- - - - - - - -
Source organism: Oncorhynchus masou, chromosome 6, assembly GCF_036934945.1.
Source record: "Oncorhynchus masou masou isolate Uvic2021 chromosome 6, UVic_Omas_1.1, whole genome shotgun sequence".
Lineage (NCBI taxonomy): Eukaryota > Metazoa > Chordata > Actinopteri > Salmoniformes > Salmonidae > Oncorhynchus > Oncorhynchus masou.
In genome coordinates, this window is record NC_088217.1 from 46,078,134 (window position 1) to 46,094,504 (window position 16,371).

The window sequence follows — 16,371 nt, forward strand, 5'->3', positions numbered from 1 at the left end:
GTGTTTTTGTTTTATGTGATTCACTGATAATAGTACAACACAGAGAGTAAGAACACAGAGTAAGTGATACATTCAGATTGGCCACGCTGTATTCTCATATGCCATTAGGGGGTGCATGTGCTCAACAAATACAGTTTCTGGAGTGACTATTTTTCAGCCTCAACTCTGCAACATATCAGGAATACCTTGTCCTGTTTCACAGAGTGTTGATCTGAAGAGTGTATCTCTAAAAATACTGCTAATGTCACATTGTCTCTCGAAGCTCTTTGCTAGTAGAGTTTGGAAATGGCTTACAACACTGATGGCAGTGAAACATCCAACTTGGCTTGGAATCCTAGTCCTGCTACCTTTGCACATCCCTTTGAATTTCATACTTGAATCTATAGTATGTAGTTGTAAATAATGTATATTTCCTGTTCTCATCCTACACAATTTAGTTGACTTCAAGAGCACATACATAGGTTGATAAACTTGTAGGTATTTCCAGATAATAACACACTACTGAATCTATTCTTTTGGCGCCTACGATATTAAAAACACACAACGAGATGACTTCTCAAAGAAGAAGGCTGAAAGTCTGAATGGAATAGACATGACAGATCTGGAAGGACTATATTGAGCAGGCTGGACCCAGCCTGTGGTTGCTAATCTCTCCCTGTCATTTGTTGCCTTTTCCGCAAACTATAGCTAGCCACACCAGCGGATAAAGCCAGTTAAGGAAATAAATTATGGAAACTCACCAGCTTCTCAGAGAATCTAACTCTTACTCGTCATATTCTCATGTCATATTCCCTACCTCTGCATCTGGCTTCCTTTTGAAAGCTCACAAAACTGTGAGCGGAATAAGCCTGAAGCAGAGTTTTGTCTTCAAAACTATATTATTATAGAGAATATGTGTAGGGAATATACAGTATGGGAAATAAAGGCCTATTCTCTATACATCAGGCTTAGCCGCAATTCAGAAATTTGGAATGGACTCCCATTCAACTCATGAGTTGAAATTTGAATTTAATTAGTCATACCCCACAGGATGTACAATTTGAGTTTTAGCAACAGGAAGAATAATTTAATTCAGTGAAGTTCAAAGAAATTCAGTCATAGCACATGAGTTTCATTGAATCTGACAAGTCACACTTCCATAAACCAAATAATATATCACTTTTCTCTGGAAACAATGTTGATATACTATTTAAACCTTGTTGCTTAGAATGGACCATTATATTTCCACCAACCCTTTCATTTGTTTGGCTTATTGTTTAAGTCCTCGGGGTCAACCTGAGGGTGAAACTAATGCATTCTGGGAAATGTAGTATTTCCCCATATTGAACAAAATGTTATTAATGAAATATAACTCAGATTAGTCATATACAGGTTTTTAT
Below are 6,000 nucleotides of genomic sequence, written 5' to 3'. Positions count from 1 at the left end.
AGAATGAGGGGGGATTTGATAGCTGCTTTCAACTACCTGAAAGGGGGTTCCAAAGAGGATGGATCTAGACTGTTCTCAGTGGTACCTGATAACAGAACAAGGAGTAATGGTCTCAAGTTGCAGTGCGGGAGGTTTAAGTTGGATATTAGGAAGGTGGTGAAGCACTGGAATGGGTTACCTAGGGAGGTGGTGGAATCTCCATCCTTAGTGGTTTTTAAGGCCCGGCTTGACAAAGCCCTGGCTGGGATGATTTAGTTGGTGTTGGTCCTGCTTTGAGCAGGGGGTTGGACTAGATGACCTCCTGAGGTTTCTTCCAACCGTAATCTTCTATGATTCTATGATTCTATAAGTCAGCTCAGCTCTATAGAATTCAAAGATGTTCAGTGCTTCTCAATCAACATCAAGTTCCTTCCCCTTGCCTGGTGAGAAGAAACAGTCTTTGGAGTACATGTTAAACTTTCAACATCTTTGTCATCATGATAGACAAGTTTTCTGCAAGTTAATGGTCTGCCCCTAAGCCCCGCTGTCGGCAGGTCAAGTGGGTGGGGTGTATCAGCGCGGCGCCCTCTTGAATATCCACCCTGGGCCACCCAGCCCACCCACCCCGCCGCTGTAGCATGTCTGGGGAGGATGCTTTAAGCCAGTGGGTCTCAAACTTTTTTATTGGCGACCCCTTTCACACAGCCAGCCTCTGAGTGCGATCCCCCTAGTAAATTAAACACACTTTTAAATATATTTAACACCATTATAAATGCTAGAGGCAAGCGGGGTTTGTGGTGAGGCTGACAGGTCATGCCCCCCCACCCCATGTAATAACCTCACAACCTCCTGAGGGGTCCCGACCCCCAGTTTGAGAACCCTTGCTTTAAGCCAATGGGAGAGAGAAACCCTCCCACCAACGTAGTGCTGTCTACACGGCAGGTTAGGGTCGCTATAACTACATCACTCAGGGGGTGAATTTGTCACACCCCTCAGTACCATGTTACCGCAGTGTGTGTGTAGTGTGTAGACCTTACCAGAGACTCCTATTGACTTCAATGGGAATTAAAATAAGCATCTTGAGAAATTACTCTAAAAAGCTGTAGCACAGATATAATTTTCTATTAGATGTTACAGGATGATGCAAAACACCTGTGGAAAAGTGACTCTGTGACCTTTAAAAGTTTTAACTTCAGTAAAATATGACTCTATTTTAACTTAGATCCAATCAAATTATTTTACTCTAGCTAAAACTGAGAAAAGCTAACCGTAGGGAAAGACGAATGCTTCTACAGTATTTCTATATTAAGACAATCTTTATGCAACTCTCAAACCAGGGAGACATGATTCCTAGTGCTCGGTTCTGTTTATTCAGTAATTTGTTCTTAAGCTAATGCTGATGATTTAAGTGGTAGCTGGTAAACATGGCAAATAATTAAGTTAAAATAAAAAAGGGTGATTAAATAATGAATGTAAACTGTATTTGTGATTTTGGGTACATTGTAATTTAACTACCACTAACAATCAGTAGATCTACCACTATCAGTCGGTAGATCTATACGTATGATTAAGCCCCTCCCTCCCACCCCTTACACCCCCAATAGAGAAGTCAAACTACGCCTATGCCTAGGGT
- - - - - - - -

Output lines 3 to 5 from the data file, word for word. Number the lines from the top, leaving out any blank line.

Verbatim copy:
Lineage (NCBI taxonomy): Eukaryota > Metazoa > Chordata > Actinopteri > Salmoniformes > Salmonidae > Oncorhynchus > Oncorhynchus masou.
In genome coordinates, this window is record NC_088217.1 from 46,078,134 (window position 1) to 46,094,504 (window position 16,371).

The window sequence follows — 16,371 nt, forward strand, 5'->3', positions numbered from 1 at the left end: